Productivity leaps have become an elusive dream with staple crops in Pakistan at almost 50 percent lower yields compared to the world’s best. The more things remain stuck in a low productivity equilibrium, the higher is the inflationary impact. Food inflation has been galloping at double digits for the last 15 months. The productivity thought seems to have somehow gotten lost.

Private-sector competence is also not at par when compared to Pakistan’s most important competitors. The wage rate in Pakistan and Bangladesh is roughly the same at $100/month. However, labour productivity in Bangladesh is 25 percent higher. In China, the average minimum wage is almost twice that of Pakistan. But in contrast labour productivity is four times higher. Higher competence levels impact entrepreneurship, innovation and help build collective wisdom to nurture a prosperous society.

It may be more concerning to see the themes that are emerging in Pakistan from a more medium-term economic management point of view. Inordinate focus continues on price tinkering of electricity, gas and petroleum development levy rather than fundamental reforms and/or divestment of bleeding assets. Stabilization and austerity as the model for economic development appears to triumph a growth strategy for the country. The nation is exposed to an economic narrative tilting away from the economic ideas debate. Focus has shifted to showing how a particular high-frequency indicator performs better to inadvertently proving a stronger economy.

Solving competence may need a stronger response in Pakistan through a wider involvement of multidisciplinary expertise within the country. Involvement of such expertise may also have a snowball effect to influence key structural issues. The larger institutional agenda of good governance, which is much harder to accomplish and may take a while, can continue to progress on the side.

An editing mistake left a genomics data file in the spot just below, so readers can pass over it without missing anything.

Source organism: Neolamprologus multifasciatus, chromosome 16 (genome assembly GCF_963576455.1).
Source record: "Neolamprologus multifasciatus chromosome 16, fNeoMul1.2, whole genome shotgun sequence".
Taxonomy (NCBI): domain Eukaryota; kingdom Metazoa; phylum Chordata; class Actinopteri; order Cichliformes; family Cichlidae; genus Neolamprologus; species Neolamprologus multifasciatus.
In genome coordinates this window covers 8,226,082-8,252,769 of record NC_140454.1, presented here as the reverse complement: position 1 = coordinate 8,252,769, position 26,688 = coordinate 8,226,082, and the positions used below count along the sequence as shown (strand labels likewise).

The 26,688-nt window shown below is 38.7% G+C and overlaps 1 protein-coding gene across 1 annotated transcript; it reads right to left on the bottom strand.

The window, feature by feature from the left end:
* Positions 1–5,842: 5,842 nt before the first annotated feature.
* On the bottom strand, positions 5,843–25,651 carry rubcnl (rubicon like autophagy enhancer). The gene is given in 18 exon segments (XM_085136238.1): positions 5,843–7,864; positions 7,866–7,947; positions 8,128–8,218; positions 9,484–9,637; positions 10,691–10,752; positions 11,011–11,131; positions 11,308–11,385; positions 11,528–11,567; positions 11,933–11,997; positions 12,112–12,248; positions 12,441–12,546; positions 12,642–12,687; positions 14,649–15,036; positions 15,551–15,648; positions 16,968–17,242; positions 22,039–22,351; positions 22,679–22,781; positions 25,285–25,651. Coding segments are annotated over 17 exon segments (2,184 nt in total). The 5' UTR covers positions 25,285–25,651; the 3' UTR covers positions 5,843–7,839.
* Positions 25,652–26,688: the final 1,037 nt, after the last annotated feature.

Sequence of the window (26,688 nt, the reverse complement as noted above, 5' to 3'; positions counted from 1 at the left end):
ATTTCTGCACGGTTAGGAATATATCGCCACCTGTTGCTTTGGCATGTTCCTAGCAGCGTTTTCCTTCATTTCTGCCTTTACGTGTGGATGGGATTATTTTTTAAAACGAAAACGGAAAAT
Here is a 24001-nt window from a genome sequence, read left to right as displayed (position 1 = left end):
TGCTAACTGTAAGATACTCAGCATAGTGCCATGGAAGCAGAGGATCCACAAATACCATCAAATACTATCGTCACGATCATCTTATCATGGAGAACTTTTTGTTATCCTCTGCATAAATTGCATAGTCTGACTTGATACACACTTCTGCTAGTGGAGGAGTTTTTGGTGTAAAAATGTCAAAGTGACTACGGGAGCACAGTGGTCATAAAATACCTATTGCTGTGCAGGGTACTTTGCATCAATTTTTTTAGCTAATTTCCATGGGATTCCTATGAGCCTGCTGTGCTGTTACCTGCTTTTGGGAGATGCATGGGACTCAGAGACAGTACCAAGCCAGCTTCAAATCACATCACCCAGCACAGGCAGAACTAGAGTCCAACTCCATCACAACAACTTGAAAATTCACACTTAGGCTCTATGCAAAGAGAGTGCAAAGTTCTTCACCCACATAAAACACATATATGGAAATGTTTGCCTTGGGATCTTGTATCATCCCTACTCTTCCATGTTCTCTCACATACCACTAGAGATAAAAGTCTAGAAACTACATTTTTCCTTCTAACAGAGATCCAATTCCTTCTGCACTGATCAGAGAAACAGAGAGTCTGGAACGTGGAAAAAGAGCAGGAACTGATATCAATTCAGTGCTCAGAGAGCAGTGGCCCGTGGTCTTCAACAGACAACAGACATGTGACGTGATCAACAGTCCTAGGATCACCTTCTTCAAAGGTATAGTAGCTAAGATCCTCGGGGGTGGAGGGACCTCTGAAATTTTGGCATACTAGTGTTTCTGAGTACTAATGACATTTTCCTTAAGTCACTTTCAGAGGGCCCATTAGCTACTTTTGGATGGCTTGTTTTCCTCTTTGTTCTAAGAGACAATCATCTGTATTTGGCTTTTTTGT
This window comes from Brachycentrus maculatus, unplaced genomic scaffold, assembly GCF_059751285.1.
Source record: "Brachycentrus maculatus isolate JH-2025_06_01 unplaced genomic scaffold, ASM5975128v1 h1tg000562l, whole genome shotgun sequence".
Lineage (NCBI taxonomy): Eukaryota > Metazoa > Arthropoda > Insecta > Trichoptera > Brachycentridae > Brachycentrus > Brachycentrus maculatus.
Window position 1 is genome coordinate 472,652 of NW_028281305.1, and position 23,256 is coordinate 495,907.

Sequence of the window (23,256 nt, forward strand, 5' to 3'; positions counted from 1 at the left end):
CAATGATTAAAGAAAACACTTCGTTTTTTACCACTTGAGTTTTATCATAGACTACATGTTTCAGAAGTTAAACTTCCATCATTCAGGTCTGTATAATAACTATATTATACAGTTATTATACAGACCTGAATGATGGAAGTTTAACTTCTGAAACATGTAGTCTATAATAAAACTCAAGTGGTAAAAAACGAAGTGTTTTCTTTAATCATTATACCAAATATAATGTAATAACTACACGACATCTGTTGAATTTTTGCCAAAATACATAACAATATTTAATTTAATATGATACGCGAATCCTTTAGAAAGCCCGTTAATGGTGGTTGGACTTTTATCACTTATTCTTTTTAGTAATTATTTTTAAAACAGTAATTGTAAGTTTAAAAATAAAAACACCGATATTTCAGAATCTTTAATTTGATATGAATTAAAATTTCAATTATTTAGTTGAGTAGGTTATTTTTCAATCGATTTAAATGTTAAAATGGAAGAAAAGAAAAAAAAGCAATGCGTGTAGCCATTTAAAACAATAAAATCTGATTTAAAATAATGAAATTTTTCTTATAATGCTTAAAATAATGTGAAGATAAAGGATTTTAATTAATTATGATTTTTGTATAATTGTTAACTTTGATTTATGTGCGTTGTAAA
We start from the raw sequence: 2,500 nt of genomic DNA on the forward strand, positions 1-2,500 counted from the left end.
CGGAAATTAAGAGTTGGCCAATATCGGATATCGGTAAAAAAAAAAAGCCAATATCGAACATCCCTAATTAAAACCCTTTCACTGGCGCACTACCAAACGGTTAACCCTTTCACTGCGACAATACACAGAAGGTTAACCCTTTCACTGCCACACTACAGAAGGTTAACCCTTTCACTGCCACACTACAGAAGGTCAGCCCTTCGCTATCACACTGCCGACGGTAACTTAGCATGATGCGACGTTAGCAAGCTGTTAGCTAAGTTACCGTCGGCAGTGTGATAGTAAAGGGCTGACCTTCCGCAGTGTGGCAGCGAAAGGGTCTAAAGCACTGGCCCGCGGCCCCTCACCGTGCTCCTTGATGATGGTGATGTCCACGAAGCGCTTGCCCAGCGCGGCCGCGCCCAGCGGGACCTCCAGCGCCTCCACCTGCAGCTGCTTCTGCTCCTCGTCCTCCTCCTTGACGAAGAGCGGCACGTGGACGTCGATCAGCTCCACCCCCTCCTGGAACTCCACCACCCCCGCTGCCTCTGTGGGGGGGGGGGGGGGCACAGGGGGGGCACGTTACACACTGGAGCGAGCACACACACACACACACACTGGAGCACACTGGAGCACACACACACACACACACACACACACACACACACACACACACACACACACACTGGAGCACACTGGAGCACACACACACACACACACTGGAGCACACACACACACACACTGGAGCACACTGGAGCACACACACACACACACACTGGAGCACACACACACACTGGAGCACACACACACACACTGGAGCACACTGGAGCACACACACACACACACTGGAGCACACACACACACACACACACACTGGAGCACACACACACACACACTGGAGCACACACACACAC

Our development experience has taught us that context-specificity trumps all other facets in success. Pakistan has to write its own heavy lifting agenda, which will be possible only with competent multidisciplinary effort and involvement of the wider wisdom. Lack of context specificity in our agendas from a predominantly outsourced model of advice has left Pakistan’s economy in a low growth equilibrium, premature deindustrialization, persistent high fiscal and quasi-fiscal deficit, and an unsustainable debt profile. The economic narrative should refocus on economic growth as our only way out of the daunting issues of poverty and debt. There is always light at the end of the tunnel.

Taking refuge in the convergence theory in economics, one feels hopeful that poorer countries can catch-up quicker. My concerted opinion to answering the questioner at the webinar was to lean towards competence as a key constraint on development – one that may be rated higher than corruption.

The writer is former advisor, Ministry of Finance, Government of Pakistan.

Email: [email protected]

Twitter: @KhaqanNajeeb